Regional shares were on track for a strong close to the week after a buoyant session on Wall Street, but that came to a screeching halt on news of a missile strike in Iraq.
The risk appetite was also being supported by a more accommodative policy from China's central bank and the impending signing of a "phase one" trade deal on Jan 15.
But it all changed when United States President Donald Trump ordered an attack in the Iraqi capital on Qasem Soleimani, commander of the Quds Force in Iran's Revolutionary Guards. Mr Trump then tweeted a picture of the Stars and Stripes after the killing. Teheran has vowed to avenge the death.
"We are only into the third day of the new year, and a big fat dollop of geopolitical uncertainty has already landed on investors' desks this morning," said Oanda Asia-Pacific senior market analyst Jeffrey Halley.
The strike prompted investors to flee into safe-haven assets like gold, with the yellow metal trading at four-month highs. Oil was up 3 per cent and stocks pared early gains.
"I expect tensions to intensify before abating, and we should anticipate defensive strategies to flourish," noted AxiTrader chief Asia market strategist Stephen Innes.
The Straits Times Index (STI) lost some early gains to close at 3,238.82, down 13.18 points, or 0.4 per cent. But the blue-chip index still gained 12.29 points, or 0.4 per cent, for the week. Elsewhere in the Asia-Pacific, China and Hong Kong ended lower but Australia's ASX 200 added 0.6 per cent, thanks to energy stocks after oil's climb on supply fears. Taiwan, South Korea and Malaysia also posted gains.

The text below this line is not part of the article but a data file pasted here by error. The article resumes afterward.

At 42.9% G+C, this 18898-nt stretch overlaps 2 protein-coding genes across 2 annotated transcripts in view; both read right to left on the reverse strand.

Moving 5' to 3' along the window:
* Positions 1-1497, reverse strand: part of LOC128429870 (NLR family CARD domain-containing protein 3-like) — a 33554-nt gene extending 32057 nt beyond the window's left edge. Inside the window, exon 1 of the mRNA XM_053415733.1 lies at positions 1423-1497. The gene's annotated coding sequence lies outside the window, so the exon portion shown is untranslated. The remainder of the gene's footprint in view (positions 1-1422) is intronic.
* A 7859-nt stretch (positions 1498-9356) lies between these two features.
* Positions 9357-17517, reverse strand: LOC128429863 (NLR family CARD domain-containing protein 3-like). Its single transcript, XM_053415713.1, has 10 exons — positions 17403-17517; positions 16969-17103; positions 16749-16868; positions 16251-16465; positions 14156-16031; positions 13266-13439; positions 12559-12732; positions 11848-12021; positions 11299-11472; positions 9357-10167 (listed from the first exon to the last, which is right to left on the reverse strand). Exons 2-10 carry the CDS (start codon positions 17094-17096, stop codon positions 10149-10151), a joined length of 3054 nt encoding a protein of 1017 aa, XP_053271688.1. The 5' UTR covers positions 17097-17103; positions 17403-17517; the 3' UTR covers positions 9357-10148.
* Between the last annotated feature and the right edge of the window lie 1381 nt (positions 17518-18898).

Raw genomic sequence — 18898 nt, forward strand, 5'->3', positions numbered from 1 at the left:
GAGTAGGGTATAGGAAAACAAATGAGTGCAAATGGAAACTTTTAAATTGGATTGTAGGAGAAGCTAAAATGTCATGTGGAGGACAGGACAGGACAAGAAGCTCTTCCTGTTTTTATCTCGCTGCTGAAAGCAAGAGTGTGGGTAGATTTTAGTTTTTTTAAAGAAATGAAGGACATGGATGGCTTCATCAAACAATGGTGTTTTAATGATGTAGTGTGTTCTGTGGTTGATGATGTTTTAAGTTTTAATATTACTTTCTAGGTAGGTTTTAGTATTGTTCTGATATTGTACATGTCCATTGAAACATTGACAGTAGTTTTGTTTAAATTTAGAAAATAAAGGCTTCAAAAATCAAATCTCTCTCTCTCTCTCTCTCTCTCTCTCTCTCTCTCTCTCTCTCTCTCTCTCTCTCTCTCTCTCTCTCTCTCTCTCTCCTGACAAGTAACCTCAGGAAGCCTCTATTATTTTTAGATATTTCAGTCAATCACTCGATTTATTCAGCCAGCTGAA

Trading volume was 1.67 billion shares worth $1.05 billion, with losers beating gainers 275 to 169.
Yangzijiang Shipbuilding continued to be the STI's most actively traded counter, rising 0.9 per cent to $1.17 with 66.4 million shares changing hands.
In line with risk-averse sentiment kicking in, the banks ended lower. United Overseas Bank was down 0.2 per cent at $26.63, DBS fell 0.4 per cent to $26 and OCBC Bank dipped 0.1 per cent to $11.02.
Sembcorp Industries slid 1.3 per cent to $2.28 after acquiring Veolia's public waste collection and cleaning businesses in Singapore for $28 million.
Second-liner Creative Technology jumped 4.6 per cent to $3.39 after announcing it will launch Super X-Fi Gen2 - an improved version of the Super X-Fi audio profile that caused its stock price to spike in 2018 - at next week's consumer technology trade show CES 2020.